Understanding Clinical Quality Language (CQL)
How Healthcare Quality Measures Work
The Center for Medicare and Medicaid Services (CMS) employs Clinical Quality Measures (CQMs) to measure the quality of healthcare services provided by eligible professionals, eligible hospitals, and critical access hospitals. Healthcare providers are required to report CQMs electronically (eCQM) by using the data extracted from health information systems like EHRs (Electronic Health Records). The CMS uses eCQMs for a wide variety of reporting and value-based purchasing programs, including the assessment of treatment outcomes by healthcare providers and organizations.
The lifecycle of eCQMs progresses through the following phases:
Conceptualization of Measures: Measure concepts, measure gaps and the evidence for measure based concepts that are required for the logic are evaluated in this step to develop the reporting protocols. The basic elements of a measure comprise the numerator and denominator values based on data which determine the efficacy of medical procedures.
Specification of Measures: Electronic measures are defined and developed by a measure developer, measure stewards, and tool owners in order to increase the consistency, reliability and effectiveness of reporting.
Measure Testing: The feasibility, usability, and scientific acceptability of a measure are tested by health IT vendors, hospitals, and measure developers.
Measure Implementation: HIT vendors and care providers implement measures for a given quality measurement program.
Measure Maintenance and Use: Stakeholder feedback on the use of measures and the implementation process is received by the CMS and shared with measure developers for the improvement of future versions.
Challenges of the Current Metric Collection and Reporting Process
eCQMs are created using a combination of healthcare quality measure formats (HQMF) and quality data models(QDMs). Since none of these formats provide computable logic specifications, a measure developer is required to manually translate and implement specifications based on the development environment. This vastly limits the easy exchange of data across healthcare organizations.
Some of the other challenges that both providers and payers face with the existing metric collection and reporting process are as follows:-
- The lack of a unified expression language to report metrics accurately by reducing the dependency on various data sources
- The increased risk of the variability of measures and data
- The loss of revenue due to inaccuracies in reporting caused by the workload on measure developers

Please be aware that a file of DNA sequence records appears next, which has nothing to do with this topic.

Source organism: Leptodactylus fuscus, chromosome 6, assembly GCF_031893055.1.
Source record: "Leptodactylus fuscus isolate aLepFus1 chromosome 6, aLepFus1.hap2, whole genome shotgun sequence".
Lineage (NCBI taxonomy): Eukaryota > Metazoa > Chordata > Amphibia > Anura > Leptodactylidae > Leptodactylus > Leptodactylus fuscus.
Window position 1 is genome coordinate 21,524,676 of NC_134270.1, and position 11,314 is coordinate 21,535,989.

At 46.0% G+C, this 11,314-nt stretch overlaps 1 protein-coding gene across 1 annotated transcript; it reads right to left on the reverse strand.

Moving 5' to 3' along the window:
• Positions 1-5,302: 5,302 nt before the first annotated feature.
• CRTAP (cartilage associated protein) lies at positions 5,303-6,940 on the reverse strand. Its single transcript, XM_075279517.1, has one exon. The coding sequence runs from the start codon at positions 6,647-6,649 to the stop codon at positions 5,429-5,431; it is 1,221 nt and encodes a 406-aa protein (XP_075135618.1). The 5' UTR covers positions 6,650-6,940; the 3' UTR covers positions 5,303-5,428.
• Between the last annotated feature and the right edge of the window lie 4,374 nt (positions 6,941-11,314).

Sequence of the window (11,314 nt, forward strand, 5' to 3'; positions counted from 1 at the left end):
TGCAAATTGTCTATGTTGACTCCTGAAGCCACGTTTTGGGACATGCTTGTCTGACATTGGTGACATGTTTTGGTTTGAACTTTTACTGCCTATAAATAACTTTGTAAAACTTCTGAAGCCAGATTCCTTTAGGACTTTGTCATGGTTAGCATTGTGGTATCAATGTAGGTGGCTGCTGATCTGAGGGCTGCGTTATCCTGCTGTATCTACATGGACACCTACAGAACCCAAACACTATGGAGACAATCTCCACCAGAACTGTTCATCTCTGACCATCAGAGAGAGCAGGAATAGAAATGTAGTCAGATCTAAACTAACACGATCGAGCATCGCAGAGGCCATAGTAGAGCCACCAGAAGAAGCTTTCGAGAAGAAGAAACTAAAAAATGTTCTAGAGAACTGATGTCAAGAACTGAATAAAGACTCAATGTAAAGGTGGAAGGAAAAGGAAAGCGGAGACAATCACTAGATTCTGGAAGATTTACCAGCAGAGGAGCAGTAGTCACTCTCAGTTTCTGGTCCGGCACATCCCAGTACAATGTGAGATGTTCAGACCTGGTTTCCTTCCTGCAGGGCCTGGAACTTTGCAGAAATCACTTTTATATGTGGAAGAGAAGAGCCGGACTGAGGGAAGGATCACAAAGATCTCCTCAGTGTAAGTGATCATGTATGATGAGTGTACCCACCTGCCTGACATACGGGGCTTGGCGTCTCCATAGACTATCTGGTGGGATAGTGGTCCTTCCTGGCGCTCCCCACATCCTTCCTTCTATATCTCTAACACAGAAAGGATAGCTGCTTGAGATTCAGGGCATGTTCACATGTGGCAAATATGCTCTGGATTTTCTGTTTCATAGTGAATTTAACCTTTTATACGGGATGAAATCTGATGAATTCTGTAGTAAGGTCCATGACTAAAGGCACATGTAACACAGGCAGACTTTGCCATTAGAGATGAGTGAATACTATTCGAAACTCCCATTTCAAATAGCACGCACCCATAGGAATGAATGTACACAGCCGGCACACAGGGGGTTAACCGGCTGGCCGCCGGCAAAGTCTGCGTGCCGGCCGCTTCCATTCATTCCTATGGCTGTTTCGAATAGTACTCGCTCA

- Increase in implementation costs of measure development
eCQMs are currently created and structured by individual healthcare organizations based on CMS requirement mandates. This leaves healthcare providers with a constant struggle to exchange clinical information across disparate healthcare information systems without increased technology costs.
The CQL Solution
CQL (Clinical Quality Language) was adopted by the CMS to resolve the health concepts fragmentation issue when representing CQM measures. It is an effort from the CMS to harmonize standards used for eCQMS and CDS (Clinical decision support). A CQL logic can be directly used by a CDS engine to share common definitions with CQM measures. Before the adoption of CQL, quality measures and decision support logic were implemented independently. This resulted in inconsistent measure results and CDS logic definition. By unifying the logic of quality measures, CDS logic and clinical pathways, CQL vastly reduces the possible errors of interpretation.
CQL provides the following solutions to the challenges that care providers deal with when simplifying the representation and reusability of the logic used in quality measures and support.
Simplification of Defined Value Sets: CQL saves measure developers the ordeal of interpreting quality measures and CDS logic to suit their local reporting needs. It does this by providing them with well-defined data requirements, medical terminology and value sets that can be standardized to enable sharing over disparate health information systems.
Reduction of Implementation Costs: CQL eliminates the manual translation of measures and CDS information which dramatically reduces the time required by measure developers in the development process.
Reduce Unwanted Variability in Measures: CQl measures and CDS data eliminate the possibility of varied interpretations by maintaining uniformity in the logic of the measure.
Reduction of Clinical Burden: Since CQl is human-readable, it means that clinicians can specify computable logic without having to write requirements and waiting for results to grade. Clinicians find CQL so simple that they can even edit and author measures logic themselves.
Adopting CQL as the Industry Standard
At Nalashaa Health Care Solutions, we are well versed with the measure specification, implementation and testing process using the Clinical Quality Language. We work closely with care providers and payers to collaborate and systematize the design of new measures, enabling them to leverage the benefits that CQL brings to the continuum of care.
To know more about the Clinical Quality Language, reach out to us at firstname.lastname@example.org.